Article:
Publisher's note: This article was originally published on Examiner.com on April 16, 2010. The Examiner.com publishing platform was discontinued July 1, 2016, and its web site went dark on or about July 10, 2016. I am republishing this piece in an effort to preserve it and all my other contributions to Examiner.com since April 6, 2010. It is reposted here without most of the internal links that were in the original.
Talking about 'liberaltarianism' at the University of Virginia
April 16, 2010 11:23 PM MST
On April 15, an interdisciplinary group of scholars from two universities and a Washington think tank participated in a panel discussion at the University of Virginia on the topic, “Libertarianism: Left or Right?” The panel was organized by Jennifer Burns, an assistant professor of history at UVA, who explained how it came about to the Charlottesville Libertarian Examiner.
“I met Brink Lindsey in the course of doing an event at [the Cato Institute] on my book, Goddess of the Market: Ayn Rand and the American Right. I had read his article about “liberaltarianism,” proposing an alliance between liberals and libertarians. I thought it was really interesting, a really creative new way to think about politics in the 21st century.”
The eventual panel was made up of Lindsey and a colleague from Cato, Will Wilkinson, as well as Gerard Alexander and Colin Bird, both associate professors in the UVA Department of Politics; political scientist Steven Teles from Johns Hopkins; Sahar Akhtar, assistant professor of philosophy at UVA; and Burns.
There were some distinguished names in the audience, as well, including UVA English professor Paul Cantor, UVA psychology professor Jonathan Haidt, and UVA philosophy professor Loren Lomasky.
After the free-wheeling panel discussion ended, Lindsey explained the basis of his argument, which was first published in an article in The New Republic called “Liberaltarians” on December 4, 2006:
There is, he said, a “need to rethink the historical alliance between libertarians and social conservatives, that that alliance was born out of unique historical circumstances, specifically, the challenge of socialism at home and totalitarian socialism abroad. That’s gone now. There’s a lot of ideological flux on the right. It’s an appropriate time for libertarians to see the possibilities of engaging people on the left side of the political spectrum.”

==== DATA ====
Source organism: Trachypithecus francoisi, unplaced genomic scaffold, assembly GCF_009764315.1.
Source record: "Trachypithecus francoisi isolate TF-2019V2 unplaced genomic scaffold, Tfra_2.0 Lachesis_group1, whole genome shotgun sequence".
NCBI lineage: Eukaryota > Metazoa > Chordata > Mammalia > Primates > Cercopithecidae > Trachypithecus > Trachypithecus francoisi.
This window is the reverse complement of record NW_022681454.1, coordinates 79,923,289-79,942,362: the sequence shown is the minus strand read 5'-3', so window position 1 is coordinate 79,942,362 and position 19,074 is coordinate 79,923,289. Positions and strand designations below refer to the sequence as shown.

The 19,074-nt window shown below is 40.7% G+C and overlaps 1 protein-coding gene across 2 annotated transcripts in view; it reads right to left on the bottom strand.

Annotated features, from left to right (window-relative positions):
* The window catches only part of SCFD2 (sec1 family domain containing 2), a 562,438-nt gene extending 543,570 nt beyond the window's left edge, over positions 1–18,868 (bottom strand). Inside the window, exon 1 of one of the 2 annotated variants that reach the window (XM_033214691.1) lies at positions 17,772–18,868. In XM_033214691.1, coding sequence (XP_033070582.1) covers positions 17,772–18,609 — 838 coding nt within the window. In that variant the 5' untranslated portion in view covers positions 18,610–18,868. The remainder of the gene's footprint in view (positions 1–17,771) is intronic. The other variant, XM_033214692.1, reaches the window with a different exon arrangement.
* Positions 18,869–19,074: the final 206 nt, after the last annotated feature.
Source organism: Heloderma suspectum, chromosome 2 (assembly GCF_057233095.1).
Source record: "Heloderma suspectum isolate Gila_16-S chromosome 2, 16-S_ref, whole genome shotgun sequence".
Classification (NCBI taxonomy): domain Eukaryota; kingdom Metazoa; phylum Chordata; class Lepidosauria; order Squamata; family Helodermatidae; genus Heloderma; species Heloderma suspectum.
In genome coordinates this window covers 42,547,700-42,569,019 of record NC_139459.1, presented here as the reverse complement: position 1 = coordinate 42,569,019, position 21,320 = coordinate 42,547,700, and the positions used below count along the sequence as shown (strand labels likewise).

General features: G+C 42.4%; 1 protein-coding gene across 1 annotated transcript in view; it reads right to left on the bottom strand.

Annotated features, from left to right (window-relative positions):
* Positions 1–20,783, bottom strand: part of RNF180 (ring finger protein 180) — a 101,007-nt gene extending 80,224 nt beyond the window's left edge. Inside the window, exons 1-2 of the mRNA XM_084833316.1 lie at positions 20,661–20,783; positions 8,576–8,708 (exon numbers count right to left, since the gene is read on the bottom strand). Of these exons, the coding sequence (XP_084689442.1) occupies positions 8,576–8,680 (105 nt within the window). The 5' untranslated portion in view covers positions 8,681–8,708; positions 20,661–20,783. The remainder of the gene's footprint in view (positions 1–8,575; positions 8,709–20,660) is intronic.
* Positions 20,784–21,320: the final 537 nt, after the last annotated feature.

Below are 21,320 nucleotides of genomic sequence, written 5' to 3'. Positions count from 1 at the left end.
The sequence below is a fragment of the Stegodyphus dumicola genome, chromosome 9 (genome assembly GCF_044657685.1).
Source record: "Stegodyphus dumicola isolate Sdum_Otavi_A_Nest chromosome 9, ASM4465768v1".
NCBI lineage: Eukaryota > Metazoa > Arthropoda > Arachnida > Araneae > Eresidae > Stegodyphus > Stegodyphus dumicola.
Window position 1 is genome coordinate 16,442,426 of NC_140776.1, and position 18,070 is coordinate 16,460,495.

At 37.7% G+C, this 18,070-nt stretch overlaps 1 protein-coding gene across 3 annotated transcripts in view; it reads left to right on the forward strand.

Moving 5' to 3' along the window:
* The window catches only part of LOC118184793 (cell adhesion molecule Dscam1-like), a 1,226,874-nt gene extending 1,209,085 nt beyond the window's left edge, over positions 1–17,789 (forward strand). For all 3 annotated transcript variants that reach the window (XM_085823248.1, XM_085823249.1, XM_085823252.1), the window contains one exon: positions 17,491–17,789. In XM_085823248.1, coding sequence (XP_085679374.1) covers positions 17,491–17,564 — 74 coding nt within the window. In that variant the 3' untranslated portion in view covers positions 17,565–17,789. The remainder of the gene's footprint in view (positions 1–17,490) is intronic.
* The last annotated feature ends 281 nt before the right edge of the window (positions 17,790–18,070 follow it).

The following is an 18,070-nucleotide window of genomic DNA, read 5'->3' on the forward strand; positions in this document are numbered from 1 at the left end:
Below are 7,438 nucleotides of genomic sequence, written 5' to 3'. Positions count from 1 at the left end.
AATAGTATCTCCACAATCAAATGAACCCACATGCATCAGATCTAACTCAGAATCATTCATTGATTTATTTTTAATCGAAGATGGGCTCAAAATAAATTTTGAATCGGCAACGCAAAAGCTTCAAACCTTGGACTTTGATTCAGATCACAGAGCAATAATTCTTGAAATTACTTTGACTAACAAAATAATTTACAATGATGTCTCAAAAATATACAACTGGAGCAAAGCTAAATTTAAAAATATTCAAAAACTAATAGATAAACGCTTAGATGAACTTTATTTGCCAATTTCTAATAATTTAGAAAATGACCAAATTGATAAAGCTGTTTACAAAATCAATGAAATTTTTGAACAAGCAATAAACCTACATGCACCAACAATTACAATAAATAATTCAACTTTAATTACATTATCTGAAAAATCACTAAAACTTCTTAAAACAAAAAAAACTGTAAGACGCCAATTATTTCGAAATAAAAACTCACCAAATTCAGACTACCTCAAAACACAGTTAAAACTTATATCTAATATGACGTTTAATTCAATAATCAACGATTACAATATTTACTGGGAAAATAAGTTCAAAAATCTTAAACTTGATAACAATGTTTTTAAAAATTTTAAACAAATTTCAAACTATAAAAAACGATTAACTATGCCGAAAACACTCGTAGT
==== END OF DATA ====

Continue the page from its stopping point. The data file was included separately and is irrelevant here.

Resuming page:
Asked why there is an organized libertarian caucus within the Republican Party but no equivalent in the Democratic Party, Lindsey replied:
“Who knows? One reason is that libertarians have not made an effort to present libertarian policy ideas in a way that is calculated in any way to be congenial to the way liberals think.”
He added, “Whether they think of themselves that way or not, libertarians have been part of a right coalition. They have framed their arguments in conservative terms, in terms of preserving the heritage of American liberty and venerating the Founding Fathers and the Constitution, rather than in presenting their case in terms that might find a more receptive audience on the left.”
One of Lindsey’s respondents on the panel, Gerard Alexander of UVA, set out his own point of view of “liberaltarianism” as one that understands “that where libertarians ally themselves is a historically contingent thing. I don’t believe that conditions justify them allying more with people to their left than their right. I think the basic conditions that obtained 40 or 50 years ago still obtain.
“Therefore,” he concluded, “the most logical alliance, however imperfect, for libertarians in modern America is still with people who call themselves conservatives.”